How far is too far? As a grandpa, this is a subject of great concern. The distance an ornery grandson can travel in just a few seconds is amazing. Sometimes this distance really matters and sometimes it doesn’t. In a busy parking lot, yes, it really matters. In an empty field, it probably doesn’t much matter. But as a responsible Grandpa, I better know how far is too far for the different situations or I will have to deal with the consequences.
Likewise, how far is too far for soil to move in the erosion process? Well I guess that depends on your situation and your perspective. If the erosion process moves soil down a hillslope only 15 feet, do you care? If the erosion process transports sediment off of your field, do you care? Well the answer to those questions probably depends on your perspective.
If your perspective is protecting your soil health, then any soil transport is a negative. If your perspective is protecting water quality, then as long as the soil doesn’t enter a water body, you probably have more pressing priorities. Your perspective matters.
I remember, many years ago, being in a debate with a colleague about the usefulness of the RUSLE2 (Revised Universal Soil Loss Equation). My colleague said the RUSLE2 model (which is recommended by 9 out of 10 resource professionals) had no real validity. His reasoning was that although RUSLE2 could model erosion, it could not model whether the soil moved a foot or a mile. And if the model couldn’t predict where the eroded sediment was being deposited, then how could RUSLE2 be relevant? His real question was, “Is this soil moving within the field and just impacting the farmer’s productivity, or is it getting to a water body and contributing to offsite damages?” We could only predict that soil movement was occurring. No one knew how far the soil moved.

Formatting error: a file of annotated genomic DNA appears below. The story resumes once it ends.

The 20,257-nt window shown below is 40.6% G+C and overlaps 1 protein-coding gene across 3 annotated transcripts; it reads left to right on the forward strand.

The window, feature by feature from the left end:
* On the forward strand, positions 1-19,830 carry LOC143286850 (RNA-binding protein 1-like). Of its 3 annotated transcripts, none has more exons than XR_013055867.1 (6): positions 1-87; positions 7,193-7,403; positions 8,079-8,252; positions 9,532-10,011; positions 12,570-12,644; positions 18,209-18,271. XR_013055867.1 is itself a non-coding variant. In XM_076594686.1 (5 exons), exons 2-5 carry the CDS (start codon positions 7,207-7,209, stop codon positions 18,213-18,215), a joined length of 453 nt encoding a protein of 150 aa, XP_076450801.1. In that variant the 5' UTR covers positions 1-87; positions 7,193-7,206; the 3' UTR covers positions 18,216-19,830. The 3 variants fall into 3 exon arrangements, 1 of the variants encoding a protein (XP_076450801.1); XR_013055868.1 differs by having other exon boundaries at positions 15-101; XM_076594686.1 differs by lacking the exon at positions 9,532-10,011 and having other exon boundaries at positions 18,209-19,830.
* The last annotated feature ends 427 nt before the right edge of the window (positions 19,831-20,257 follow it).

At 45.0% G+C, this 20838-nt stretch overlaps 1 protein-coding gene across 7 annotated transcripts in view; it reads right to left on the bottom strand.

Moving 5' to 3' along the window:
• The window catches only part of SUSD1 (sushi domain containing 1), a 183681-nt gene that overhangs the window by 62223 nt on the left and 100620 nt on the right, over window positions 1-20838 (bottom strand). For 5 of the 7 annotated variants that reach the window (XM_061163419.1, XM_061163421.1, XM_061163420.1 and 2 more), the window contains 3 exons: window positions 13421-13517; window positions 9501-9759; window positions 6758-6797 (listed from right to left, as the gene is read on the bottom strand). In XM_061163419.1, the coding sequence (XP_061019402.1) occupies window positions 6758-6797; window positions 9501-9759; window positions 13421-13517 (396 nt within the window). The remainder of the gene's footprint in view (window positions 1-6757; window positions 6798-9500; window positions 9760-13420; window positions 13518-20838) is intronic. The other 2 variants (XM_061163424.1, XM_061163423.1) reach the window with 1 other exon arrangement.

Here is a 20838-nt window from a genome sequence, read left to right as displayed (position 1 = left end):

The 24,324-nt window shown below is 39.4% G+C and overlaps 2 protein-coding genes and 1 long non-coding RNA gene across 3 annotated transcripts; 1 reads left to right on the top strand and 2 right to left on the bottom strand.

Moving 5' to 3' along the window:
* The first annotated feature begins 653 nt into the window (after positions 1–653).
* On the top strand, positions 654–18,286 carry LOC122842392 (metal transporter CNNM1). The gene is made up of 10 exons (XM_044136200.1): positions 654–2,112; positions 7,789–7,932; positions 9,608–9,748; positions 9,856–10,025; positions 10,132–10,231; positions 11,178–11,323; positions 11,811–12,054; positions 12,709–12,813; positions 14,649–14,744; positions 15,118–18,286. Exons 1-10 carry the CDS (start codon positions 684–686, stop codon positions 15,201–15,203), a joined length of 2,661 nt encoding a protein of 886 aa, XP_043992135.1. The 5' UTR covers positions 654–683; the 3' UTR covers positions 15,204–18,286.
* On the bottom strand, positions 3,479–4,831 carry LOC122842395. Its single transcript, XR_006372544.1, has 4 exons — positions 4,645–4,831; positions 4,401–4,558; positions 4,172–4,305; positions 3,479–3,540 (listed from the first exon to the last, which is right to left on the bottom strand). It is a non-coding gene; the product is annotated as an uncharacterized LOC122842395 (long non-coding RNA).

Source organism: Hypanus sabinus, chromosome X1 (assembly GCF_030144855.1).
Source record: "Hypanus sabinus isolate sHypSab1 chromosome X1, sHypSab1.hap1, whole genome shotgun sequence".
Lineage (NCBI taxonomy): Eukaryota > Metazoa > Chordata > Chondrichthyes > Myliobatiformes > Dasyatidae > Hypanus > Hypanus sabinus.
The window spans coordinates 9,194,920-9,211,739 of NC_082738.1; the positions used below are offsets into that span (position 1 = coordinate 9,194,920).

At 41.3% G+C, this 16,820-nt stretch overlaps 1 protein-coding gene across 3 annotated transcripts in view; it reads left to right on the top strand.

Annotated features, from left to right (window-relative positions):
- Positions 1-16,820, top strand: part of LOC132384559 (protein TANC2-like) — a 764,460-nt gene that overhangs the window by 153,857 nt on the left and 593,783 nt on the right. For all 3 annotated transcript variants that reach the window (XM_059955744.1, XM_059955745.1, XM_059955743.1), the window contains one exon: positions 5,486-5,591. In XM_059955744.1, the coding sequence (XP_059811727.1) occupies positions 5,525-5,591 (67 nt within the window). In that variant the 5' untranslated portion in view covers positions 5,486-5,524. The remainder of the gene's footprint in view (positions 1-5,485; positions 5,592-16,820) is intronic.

With all the pressure on farmers to reduce their environmental impact, the ability to model the movement of soil erosion is critical. Just telling a farmer how much soil erosion he has isn’t enough.
Through the exceptional work of Dr. Seth Dabney and Dr. Dalmo Vieira, (USDA’s Agricultural Research Service), RUSLE2 now has the ability to easily model the detachment, transport, and deposition of sediment. Yes, this means we can now predict how far that sediment is moving. This is COOL! Now we can model soil erosion and soil transport from the top of the hill to the concentrated water entering a stream. And this leads to precision conservation. Depending on a farmer’s objectives or our objectives, we can apply soil conservation practices to achieve soil health or water quality…or both.
Good work Seth and Dalmo. Now, can you construct a model that predicts how far I can let my grandsons travel in different situations, and how long it will take them to travel that distance? I seem to have a hard time keeping up with them even under safe conditions.